On Sunday afternoon, Lieutenant Vitali Artyukh, the deputy commander of an elite police squadron in eastern Ukraine, was standing guard with a detachment of his men at the state television headquarters in the city of Donetsk. Through the windshield of his police car, he saw a crowd of several hundred people moving up the street toward the gates of the building. It was led by a small group of masked men armed with clubs and metal shields, but mostly they were regular locals, many of them elderly, a few carrying Russian flags. Artyukh’s team, made up of about a dozen men armed with assault rifles, stood aside as the crowd surged through the gate and into the building. Within a few hours, the local news station’s frequency — Channel 27 — was showing the Russian state network Rossiya.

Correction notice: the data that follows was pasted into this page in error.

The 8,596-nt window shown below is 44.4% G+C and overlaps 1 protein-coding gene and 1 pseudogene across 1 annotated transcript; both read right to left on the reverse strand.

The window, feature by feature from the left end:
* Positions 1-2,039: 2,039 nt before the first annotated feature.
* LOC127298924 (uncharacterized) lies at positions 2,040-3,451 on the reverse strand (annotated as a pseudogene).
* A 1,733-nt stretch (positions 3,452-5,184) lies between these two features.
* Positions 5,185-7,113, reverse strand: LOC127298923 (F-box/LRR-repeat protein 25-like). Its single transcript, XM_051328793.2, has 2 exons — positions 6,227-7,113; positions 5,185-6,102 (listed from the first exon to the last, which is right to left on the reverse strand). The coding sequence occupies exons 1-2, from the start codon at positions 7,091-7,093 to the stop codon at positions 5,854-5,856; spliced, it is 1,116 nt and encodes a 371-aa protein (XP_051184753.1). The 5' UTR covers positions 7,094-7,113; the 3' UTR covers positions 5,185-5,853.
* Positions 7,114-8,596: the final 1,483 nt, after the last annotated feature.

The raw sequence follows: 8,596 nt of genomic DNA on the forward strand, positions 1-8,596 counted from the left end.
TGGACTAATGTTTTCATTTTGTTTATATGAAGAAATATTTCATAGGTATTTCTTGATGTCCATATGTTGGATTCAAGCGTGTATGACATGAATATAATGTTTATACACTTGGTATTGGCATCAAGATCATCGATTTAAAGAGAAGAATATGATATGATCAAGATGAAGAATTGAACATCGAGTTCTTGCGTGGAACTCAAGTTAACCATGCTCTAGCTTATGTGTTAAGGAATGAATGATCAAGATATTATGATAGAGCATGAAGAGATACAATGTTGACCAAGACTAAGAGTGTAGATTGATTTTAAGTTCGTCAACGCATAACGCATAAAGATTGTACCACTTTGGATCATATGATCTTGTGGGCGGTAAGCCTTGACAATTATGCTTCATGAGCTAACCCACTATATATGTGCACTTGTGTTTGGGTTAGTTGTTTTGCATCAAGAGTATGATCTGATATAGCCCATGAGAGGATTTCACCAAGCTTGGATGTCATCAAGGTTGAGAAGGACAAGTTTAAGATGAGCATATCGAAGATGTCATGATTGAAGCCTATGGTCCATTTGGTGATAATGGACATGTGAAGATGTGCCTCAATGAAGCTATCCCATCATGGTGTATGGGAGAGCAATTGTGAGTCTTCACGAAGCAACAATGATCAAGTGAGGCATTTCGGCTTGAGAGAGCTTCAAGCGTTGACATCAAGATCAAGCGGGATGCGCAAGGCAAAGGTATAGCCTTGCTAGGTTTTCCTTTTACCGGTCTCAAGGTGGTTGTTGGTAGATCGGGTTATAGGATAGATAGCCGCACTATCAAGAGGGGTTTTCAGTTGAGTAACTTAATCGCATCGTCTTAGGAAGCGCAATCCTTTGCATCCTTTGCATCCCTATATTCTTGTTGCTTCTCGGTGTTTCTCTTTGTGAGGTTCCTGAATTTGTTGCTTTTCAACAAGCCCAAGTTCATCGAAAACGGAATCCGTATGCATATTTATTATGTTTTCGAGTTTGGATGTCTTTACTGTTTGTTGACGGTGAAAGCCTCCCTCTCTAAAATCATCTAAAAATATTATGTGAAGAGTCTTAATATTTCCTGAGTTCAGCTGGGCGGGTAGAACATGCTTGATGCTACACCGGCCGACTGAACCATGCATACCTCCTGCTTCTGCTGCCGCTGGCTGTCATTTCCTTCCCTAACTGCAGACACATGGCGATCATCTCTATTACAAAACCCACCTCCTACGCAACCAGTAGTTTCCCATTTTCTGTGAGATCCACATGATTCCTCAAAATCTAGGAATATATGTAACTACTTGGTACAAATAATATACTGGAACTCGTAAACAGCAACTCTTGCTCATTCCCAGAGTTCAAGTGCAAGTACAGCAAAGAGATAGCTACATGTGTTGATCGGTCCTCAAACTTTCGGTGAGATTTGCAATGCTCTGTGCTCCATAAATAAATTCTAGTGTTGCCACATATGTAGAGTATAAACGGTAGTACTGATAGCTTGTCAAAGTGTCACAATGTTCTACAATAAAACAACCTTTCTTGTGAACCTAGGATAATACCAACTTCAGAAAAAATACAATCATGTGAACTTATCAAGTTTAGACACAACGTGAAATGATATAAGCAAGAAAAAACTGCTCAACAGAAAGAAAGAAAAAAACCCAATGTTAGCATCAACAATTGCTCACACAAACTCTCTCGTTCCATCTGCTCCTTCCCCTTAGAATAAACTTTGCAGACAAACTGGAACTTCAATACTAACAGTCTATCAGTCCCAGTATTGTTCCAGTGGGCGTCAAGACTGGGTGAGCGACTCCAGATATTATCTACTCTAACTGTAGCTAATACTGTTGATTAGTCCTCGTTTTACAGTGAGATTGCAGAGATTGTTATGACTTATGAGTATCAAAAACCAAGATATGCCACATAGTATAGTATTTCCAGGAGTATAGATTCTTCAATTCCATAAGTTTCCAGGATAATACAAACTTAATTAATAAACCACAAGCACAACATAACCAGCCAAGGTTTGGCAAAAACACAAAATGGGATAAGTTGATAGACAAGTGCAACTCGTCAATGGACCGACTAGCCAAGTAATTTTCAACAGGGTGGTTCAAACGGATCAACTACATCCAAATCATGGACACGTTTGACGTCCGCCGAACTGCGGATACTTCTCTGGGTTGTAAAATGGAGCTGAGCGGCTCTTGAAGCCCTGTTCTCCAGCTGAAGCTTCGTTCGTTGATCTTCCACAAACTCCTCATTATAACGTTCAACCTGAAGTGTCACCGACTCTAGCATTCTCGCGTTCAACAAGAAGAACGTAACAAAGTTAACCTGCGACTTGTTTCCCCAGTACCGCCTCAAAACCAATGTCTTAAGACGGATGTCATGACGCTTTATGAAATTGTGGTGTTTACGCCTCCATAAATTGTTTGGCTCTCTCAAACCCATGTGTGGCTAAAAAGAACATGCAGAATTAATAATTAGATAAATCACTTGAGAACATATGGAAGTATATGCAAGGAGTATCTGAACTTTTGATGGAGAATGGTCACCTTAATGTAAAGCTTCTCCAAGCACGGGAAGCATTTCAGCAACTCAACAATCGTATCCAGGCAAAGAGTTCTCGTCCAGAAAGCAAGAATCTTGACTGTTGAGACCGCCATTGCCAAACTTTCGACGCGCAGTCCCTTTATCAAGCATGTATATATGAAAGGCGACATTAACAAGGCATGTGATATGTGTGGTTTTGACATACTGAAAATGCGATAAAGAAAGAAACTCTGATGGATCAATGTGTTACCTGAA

Thus passed another average day in Donetsk. Over the past two weeks, pro-Russian separatists have used this tactic to capture dozens of government buildings in eastern Ukraine, and if local security forces showed some resistance initially, they have now stopped putting up any kind of fight. Their reasoning is simple: they lose either way. If Russia makes good on its threats to invade eastern Ukraine, the police there could face a war tribunal for using force against civilians. If Russia doesn’t invade, the Kiev authorities could still turn them into scapegoats. The last time the police got orders to fire on civilians in Ukraine, during the revolution in February, a dozen officers wound up facing charges for mass murder.
“We know the score,” Artyukh tells TIME outside the captured TV station. “If the orders come down to resist these people, it would be impossible to comply,” he says. “It would be a bloodbath, and no one wants to take that on his conscience.”